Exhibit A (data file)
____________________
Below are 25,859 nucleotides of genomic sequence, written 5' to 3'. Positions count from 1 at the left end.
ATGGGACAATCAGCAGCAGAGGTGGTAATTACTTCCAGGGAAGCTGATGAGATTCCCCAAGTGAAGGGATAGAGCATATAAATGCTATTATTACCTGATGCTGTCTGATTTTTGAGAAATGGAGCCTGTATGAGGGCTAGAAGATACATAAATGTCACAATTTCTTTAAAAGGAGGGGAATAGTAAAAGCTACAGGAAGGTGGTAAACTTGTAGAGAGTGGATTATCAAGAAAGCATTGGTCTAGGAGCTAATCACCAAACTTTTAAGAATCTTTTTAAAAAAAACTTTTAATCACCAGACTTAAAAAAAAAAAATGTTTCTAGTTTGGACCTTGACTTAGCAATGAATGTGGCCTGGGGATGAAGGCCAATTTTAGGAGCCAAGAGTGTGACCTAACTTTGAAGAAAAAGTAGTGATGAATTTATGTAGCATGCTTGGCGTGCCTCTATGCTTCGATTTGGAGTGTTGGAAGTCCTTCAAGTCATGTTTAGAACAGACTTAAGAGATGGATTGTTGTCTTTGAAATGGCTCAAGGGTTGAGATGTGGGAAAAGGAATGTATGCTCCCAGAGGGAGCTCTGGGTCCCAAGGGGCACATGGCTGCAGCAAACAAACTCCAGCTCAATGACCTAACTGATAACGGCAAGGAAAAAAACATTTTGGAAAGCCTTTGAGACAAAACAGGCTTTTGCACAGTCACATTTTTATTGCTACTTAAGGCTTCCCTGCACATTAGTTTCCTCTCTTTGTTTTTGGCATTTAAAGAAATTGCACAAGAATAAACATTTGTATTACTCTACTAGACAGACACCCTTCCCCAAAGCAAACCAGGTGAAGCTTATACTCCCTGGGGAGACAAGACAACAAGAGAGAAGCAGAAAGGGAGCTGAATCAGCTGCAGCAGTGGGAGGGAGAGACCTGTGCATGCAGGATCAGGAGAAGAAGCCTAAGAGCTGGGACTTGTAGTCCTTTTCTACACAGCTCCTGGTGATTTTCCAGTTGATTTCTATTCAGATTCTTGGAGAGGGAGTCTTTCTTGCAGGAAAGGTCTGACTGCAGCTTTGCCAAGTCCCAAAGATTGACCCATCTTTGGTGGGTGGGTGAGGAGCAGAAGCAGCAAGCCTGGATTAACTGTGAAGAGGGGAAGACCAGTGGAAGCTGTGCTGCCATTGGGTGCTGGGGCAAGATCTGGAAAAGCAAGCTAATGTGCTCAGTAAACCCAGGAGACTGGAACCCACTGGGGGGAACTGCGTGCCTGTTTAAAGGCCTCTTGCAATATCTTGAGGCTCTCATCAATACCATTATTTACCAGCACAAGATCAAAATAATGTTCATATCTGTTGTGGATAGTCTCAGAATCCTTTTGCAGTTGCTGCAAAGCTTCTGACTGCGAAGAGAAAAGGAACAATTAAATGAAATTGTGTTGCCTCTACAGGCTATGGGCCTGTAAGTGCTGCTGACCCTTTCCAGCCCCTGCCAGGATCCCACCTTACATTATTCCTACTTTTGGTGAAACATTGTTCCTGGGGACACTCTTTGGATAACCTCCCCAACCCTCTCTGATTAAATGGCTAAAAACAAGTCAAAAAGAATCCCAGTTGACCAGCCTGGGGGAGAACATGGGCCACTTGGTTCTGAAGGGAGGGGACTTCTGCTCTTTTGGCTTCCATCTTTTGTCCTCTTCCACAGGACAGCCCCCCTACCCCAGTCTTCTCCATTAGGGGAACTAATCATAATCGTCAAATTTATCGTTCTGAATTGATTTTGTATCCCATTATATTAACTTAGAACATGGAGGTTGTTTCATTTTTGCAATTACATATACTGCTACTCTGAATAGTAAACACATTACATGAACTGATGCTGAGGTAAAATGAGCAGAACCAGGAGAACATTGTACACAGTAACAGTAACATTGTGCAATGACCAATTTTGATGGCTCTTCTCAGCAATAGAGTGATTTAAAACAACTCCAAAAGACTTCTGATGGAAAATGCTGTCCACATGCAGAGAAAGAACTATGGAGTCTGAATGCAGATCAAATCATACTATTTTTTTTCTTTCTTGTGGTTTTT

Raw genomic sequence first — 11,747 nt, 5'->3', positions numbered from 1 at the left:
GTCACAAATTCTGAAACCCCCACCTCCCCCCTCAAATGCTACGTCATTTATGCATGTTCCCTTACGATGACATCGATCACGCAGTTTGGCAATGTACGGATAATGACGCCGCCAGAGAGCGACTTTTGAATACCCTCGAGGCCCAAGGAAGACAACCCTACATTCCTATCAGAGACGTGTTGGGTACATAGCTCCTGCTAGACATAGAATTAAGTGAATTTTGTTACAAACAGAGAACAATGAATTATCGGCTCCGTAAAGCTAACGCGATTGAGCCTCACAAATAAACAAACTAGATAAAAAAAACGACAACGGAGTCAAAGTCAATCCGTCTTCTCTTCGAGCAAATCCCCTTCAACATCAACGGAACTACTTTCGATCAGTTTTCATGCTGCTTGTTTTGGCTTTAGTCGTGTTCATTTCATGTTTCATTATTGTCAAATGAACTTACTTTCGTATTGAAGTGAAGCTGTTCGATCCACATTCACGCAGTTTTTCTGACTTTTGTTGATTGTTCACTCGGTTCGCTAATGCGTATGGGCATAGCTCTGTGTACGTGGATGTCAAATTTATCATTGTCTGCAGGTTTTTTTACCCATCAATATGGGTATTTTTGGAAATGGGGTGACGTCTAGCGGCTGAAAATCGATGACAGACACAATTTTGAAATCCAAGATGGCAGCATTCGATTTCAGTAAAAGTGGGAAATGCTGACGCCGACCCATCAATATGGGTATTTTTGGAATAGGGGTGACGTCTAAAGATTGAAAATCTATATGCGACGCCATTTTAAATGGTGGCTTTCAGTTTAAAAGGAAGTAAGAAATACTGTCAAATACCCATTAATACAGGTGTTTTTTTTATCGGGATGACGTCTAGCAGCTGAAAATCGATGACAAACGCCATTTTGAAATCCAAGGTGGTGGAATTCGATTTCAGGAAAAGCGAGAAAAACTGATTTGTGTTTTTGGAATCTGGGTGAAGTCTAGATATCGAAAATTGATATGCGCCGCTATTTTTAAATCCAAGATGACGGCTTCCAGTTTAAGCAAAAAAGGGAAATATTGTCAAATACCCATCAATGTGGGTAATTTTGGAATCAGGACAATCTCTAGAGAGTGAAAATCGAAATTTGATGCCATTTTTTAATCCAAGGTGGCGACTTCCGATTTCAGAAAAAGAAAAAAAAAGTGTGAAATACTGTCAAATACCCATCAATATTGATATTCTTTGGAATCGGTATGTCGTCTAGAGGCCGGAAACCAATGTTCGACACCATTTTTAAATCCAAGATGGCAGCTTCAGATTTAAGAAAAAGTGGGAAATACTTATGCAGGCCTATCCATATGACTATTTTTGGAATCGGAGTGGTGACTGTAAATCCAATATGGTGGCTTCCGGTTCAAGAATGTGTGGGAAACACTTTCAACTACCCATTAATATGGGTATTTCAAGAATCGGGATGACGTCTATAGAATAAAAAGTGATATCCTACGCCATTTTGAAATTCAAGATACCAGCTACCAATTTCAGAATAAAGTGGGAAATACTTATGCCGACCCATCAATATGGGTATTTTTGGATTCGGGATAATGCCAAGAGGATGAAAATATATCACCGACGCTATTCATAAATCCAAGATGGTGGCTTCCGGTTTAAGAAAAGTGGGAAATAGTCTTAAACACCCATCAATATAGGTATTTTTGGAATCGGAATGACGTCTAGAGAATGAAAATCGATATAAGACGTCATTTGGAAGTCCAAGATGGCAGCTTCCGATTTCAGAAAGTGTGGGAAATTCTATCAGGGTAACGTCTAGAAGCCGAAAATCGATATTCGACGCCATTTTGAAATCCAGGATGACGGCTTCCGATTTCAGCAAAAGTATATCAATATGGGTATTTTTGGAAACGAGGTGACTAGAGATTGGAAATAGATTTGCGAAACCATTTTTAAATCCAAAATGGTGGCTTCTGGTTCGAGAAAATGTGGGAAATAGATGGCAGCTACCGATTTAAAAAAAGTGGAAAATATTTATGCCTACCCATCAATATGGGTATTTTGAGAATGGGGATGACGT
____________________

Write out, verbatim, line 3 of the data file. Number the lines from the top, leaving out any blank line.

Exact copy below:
Raw genomic sequence first — 11,747 nt, 5'->3', positions numbered from 1 at the left: